The Palm Beach County Heroin Task Force opened its third meeting on Thursday with a suggestion: Why not give drug addicts a bus ticket home?
Rosalind Murray, a crime specialist with the county’s Criminal Justice Commission, said giving addicts a ticket home after they finish treatment might be one solution to the county’s heroin epidemic.
Murray’s idea was quickly shot down. There are simply too many addicts who come to Palm Beach County for treatment for taxpayers to buy one-way tickets home, the group agreed. Alton Taylor, CEO of the Drug Abuse Foundation in Delray Beach, said DAF’s intake data showed their patients have come from 26 states.
Murray said she came up with the idea after reading an article in the Palm Beach Post about a program sponsored by West Palm Beach that provides bus fare to dozens of homeless people who want to return to their hometowns, if there’s someone there to receive them.
“I think we are overwhelmed and don’t have the capacity to handle the problem,” Murray said after the meeting.
Among the idea discussed: Asking private detox facilities to volunteer a bed to an addict who has no insurance. Only three of more than three dozen detox facilities in the area offered to do so.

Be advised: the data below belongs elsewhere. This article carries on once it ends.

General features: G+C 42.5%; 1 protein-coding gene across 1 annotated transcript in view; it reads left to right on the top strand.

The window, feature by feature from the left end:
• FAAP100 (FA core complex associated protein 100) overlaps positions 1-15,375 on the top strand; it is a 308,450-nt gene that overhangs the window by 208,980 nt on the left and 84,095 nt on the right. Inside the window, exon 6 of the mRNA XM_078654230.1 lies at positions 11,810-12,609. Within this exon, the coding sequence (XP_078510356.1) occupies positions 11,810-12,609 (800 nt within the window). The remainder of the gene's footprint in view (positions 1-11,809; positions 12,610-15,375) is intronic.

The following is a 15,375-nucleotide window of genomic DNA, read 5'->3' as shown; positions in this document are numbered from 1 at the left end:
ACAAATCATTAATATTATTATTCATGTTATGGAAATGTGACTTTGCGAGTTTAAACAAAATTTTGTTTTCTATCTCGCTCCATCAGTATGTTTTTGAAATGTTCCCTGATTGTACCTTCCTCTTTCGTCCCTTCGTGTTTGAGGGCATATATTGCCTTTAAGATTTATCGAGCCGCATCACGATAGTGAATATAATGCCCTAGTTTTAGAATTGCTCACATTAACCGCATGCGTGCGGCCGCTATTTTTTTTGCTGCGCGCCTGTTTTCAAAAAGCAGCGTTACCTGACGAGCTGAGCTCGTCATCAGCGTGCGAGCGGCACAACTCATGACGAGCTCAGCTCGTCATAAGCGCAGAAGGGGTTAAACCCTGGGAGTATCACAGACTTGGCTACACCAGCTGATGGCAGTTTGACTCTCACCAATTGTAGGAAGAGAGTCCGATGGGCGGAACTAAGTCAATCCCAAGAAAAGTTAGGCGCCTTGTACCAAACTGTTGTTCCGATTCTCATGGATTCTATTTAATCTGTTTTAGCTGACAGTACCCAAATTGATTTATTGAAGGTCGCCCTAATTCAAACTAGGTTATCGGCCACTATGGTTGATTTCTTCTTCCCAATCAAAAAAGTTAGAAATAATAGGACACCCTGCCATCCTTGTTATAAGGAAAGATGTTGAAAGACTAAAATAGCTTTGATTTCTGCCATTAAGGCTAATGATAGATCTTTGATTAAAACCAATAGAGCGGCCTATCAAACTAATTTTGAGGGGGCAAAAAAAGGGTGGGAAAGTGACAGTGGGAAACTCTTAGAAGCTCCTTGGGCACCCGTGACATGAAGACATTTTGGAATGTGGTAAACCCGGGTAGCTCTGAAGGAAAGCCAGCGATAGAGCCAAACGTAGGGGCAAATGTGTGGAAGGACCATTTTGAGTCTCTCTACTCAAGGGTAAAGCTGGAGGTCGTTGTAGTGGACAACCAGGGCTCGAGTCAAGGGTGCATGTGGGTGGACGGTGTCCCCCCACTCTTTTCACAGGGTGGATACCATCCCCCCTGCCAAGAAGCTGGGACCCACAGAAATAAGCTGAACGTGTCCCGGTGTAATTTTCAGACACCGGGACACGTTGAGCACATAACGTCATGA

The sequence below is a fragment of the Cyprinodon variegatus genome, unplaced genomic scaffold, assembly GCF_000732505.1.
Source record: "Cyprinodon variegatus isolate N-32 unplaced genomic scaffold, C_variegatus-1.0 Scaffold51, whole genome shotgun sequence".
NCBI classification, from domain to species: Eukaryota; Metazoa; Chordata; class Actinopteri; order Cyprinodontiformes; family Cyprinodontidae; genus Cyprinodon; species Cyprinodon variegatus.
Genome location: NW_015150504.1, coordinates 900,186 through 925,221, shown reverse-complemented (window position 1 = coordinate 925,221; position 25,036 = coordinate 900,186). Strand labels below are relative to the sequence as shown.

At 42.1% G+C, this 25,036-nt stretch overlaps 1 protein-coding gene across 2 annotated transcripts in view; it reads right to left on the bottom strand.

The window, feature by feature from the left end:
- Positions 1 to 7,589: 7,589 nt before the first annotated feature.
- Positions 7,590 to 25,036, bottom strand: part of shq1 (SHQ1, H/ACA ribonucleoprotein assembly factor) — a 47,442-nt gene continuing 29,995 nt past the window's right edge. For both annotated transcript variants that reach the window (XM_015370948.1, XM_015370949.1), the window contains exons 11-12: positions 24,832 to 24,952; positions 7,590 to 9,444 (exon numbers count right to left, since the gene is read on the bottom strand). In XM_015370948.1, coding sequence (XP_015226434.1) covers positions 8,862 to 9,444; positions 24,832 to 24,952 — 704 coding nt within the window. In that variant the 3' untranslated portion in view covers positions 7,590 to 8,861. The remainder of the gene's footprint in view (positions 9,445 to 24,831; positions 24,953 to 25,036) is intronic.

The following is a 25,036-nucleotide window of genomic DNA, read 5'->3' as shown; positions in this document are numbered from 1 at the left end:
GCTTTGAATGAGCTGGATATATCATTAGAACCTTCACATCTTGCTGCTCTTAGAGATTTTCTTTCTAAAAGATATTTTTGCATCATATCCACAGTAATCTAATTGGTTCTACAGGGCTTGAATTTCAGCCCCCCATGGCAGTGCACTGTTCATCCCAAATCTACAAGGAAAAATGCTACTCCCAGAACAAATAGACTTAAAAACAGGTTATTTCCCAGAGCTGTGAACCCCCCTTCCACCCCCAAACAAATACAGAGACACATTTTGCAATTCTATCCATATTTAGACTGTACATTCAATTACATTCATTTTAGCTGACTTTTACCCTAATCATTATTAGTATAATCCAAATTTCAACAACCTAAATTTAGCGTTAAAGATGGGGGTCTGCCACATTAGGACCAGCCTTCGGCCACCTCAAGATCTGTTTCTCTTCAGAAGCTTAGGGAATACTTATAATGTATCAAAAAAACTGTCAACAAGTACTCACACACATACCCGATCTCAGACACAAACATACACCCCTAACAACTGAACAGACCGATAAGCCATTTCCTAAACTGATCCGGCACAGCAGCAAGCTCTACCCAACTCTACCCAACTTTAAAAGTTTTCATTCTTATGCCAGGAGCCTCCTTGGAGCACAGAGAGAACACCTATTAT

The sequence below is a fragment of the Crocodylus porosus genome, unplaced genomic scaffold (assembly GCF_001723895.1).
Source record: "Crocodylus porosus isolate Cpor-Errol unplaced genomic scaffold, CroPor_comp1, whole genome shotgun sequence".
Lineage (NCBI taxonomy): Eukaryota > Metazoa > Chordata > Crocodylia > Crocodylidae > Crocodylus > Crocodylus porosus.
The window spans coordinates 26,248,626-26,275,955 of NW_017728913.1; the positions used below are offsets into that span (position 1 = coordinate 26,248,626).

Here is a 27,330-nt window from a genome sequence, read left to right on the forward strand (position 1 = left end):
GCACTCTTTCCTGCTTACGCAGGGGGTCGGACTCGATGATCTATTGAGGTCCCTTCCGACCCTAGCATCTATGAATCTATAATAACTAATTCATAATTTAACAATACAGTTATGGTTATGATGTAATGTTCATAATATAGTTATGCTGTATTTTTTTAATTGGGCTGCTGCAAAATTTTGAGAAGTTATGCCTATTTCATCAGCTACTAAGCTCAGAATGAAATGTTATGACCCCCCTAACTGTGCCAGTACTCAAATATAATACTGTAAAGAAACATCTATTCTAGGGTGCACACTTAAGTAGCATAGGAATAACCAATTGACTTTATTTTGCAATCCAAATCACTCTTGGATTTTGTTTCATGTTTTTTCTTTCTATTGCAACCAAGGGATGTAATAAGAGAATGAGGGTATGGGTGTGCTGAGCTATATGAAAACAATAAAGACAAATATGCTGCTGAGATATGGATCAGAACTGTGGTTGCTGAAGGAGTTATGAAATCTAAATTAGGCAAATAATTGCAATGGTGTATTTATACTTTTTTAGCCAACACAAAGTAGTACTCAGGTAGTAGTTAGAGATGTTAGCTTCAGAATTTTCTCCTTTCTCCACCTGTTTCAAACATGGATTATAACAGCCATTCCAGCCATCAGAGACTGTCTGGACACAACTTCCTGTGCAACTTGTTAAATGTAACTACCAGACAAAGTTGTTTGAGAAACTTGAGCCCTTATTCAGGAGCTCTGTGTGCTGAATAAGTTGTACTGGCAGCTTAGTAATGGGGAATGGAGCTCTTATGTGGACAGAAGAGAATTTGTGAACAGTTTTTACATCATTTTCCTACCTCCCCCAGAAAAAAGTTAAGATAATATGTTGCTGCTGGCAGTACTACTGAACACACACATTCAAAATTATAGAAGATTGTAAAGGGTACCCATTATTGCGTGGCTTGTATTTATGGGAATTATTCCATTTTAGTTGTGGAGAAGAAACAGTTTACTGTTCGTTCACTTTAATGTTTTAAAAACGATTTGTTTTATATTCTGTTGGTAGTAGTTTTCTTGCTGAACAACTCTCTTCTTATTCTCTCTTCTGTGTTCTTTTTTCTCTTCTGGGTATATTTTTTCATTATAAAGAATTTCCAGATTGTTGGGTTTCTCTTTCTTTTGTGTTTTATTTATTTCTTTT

In Delray Beach, home to most of the county’s treatment centers and sober homes, overdoses continue to tax the resources of first responders. Police have already administered naloxone – the overdose reversal drug – 41 times since the department started carrying the drug in March.
Delray Beach Fire Rescue has responded to more than 700 heroin related calls and used naloxone 500 times since the beginning of the year.
The Heroin Task Force was created by Palm Beach County Fire Rescue and Sheriff’s Office and brings together stakeholders from law enforcement, social service agencies, public health and private treatment providers. The group aims to come up with ways to address the heroin epidemic, including prevention, treatment and legislation.